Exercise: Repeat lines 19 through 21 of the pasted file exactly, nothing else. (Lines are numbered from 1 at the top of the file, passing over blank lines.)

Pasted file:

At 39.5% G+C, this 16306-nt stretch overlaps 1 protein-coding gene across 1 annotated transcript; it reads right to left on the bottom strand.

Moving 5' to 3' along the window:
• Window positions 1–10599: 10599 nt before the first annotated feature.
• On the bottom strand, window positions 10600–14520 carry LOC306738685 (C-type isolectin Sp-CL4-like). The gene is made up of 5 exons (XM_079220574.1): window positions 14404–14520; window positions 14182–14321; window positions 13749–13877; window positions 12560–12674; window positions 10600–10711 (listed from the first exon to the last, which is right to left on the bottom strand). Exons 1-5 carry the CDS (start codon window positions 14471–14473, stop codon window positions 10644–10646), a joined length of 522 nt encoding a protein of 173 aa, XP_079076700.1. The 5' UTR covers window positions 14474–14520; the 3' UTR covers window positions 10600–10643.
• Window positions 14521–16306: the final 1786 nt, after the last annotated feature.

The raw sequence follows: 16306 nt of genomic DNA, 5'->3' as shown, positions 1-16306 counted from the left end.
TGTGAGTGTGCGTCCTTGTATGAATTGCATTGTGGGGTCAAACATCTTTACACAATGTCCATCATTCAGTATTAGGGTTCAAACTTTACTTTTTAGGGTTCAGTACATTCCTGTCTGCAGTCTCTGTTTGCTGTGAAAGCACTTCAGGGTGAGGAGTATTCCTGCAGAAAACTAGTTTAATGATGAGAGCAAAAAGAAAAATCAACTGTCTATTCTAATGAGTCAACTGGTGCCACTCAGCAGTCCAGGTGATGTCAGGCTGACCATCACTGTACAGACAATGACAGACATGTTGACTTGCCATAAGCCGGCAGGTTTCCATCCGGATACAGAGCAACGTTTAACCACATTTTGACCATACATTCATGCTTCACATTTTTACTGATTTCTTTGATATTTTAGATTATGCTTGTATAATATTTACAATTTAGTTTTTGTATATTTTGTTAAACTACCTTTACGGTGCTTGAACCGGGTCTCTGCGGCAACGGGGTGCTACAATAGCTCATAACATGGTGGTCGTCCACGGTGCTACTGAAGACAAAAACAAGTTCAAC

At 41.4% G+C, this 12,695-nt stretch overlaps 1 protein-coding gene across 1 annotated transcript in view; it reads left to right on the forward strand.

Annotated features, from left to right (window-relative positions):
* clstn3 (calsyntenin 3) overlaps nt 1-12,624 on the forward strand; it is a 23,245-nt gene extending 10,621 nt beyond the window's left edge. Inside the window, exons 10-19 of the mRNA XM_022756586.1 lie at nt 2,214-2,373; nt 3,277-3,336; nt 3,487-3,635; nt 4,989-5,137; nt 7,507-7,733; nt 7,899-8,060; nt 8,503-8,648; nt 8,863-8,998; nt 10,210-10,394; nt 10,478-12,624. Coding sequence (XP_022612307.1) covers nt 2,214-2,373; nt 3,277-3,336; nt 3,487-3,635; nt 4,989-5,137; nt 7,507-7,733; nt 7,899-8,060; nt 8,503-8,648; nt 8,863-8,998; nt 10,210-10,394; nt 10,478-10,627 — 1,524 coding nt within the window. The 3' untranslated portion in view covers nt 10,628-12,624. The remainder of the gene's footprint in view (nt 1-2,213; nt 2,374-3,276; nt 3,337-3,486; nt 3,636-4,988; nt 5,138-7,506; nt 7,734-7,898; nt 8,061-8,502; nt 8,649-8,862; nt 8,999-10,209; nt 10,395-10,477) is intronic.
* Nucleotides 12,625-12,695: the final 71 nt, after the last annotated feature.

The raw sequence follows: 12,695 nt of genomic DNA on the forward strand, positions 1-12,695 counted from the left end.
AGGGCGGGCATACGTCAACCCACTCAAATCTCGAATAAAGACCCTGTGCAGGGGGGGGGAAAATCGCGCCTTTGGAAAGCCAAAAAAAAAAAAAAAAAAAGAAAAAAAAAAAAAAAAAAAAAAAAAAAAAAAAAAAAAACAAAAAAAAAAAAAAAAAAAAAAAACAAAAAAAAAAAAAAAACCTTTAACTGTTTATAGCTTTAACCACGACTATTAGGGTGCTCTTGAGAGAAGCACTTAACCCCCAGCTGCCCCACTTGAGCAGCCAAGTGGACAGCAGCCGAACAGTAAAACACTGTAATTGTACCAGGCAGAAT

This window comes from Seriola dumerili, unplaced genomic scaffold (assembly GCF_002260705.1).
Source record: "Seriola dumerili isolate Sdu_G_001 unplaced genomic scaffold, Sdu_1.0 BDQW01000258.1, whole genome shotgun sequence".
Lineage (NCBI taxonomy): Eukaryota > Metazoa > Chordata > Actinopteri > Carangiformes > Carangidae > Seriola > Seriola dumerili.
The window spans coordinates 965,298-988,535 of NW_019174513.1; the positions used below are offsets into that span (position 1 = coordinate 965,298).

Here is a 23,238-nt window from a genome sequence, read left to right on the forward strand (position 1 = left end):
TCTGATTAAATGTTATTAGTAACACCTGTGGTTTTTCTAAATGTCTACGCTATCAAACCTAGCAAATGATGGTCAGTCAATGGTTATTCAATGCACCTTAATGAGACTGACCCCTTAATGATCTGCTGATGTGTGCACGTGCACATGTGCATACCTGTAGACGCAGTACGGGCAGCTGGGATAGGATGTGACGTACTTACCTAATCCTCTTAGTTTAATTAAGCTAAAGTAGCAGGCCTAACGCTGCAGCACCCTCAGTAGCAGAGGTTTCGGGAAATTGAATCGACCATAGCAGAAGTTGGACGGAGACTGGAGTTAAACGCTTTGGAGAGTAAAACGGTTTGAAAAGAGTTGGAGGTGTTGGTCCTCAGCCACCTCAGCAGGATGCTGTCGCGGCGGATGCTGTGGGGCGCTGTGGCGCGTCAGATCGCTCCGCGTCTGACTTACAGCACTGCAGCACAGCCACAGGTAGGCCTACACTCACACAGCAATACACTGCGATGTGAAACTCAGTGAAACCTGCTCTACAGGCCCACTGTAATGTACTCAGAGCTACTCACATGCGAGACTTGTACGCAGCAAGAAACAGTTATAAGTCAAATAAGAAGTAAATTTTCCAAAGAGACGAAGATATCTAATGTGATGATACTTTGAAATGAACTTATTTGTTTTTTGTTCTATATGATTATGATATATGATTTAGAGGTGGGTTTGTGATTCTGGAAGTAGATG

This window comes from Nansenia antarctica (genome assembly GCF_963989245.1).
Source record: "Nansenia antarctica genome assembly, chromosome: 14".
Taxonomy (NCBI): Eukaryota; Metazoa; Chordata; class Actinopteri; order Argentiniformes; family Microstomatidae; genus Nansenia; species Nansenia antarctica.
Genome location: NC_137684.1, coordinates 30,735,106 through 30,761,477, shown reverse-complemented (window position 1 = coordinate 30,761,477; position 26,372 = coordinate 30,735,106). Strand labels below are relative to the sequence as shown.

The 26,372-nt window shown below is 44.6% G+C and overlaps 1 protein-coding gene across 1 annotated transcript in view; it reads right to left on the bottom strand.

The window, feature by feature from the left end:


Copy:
TCTGATTAAATGTTATTAGTAACACCTGTGGTTTTTCTAAATGTCTACGCTATCAAACCTAGCAAATGATGGTCAGTCAATGGTTATTCAATGCACCTTAATGAGACTGACCCCTTAATGATCTGCTGATGTGTGCACGTGCACATGTGCATACCTGTAGACGCAGTACGGGCAGCTGGGATAGGATGTGACGTACTTACCTAATCCTCTTAGTTTAATTAAGCTAAAGTAGCAGGCCTAACGCTGCAGCACCCTCAGTAGCAGAGGTTTCGGGAAATTGAATCGACCATAGCAGAAGTTGGACGGAGACTGGAGTTAAACGCTTTGGAGAGTAAAACGGTTTGAAAAGAGTTGGAGGTGTTGGTCCTCAGCCACCTCAGCAGGATGCTGTCGCGGCGGATGCTGTGGGGCGCTGTGGCGCGTCAGATCGCTCCGCGTCTGACTTACAGCACTGCAGCACAGCCACAGGTAGGCCTACACTCACACAGCAATACACTGCGATGTGAAACTCAGTGAAACCTGCTCTACAGGCCCACTGTAATGTACTCAGAGCTACTCACATGCGAGACTTGTACGCAGCAAGAAACAGTTATAAGTCAAATAAGAAGTAAATTTTCCAAAGAGACGAAGATATCTAATGTGATGATACTTTGAAATGAACTTATTTGTTTTTTGTTCTATATGATTATGATATATGATTTAGAGGTGGGTTTGTGATTCTGGAAGTAGATG

This window comes from Nansenia antarctica (genome assembly GCF_963989245.1).
Source record: "Nansenia antarctica genome assembly, chromosome: 14".